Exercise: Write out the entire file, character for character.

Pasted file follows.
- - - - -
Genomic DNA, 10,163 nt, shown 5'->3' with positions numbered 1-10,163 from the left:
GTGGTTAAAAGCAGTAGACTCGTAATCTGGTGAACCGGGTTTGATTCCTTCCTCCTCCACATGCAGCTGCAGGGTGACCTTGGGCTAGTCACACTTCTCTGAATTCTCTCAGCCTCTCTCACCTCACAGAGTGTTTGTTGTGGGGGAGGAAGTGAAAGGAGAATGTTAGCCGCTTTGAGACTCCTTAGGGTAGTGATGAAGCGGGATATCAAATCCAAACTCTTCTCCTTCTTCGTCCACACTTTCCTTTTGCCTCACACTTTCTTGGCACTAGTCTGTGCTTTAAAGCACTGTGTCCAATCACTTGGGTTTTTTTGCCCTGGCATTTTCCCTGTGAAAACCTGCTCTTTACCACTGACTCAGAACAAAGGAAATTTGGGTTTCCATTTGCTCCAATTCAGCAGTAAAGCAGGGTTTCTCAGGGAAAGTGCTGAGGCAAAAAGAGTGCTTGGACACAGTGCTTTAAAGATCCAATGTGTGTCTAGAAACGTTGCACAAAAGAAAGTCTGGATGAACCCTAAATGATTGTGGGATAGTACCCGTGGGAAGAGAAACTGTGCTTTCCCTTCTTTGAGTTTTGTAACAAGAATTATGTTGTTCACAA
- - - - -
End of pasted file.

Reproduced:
Genomic DNA, 10,163 nt, shown 5'->3' with positions numbered 1-10,163 from the left:
GTGGTTAAAAGCAGTAGACTCGTAATCTGGTGAACCGGGTTTGATTCCTTCCTCCTCCACATGCAGCTGCAGGGTGACCTTGGGCTAGTCACACTTCTCTGAATTCTCTCAGCCTCTCTCACCTCACAGAGTGTTTGTTGTGGGGGAGGAAGTGAAAGGAGAATGTTAGCCGCTTTGAGACTCCTTAGGGTAGTGATGAAGCGGGATATCAAATCCAAACTCTTCTCCTTCTTCGTCCACACTTTCCTTTTGCCTCACACTTTCTTGGCACTAGTCTGTGCTTTAAAGCACTGTGTCCAATCACTTGGGTTTTTTTGCCCTGGCATTTTCCCTGTGAAAACCTGCTCTTTACCACTGACTCAGAACAAAGGAAATTTGGGTTTCCATTTGCTCCAATTCAGCAGTAAAGCAGGGTTTCTCAGGGAAAGTGCTGAGGCAAAAAGAGTGCTTGGACACAGTGCTTTAAAGATCCAATGTGTGTCTAGAAACGTTGCACAAAAGAAAGTCTGGATGAACCCTAAATGATTGTGGGATAGTACCCGTGGGAAGAGAAACTGTGCTTTCCCTTCTTTGAGTTTTGTAACAAGAATTATGTTGTTCACAA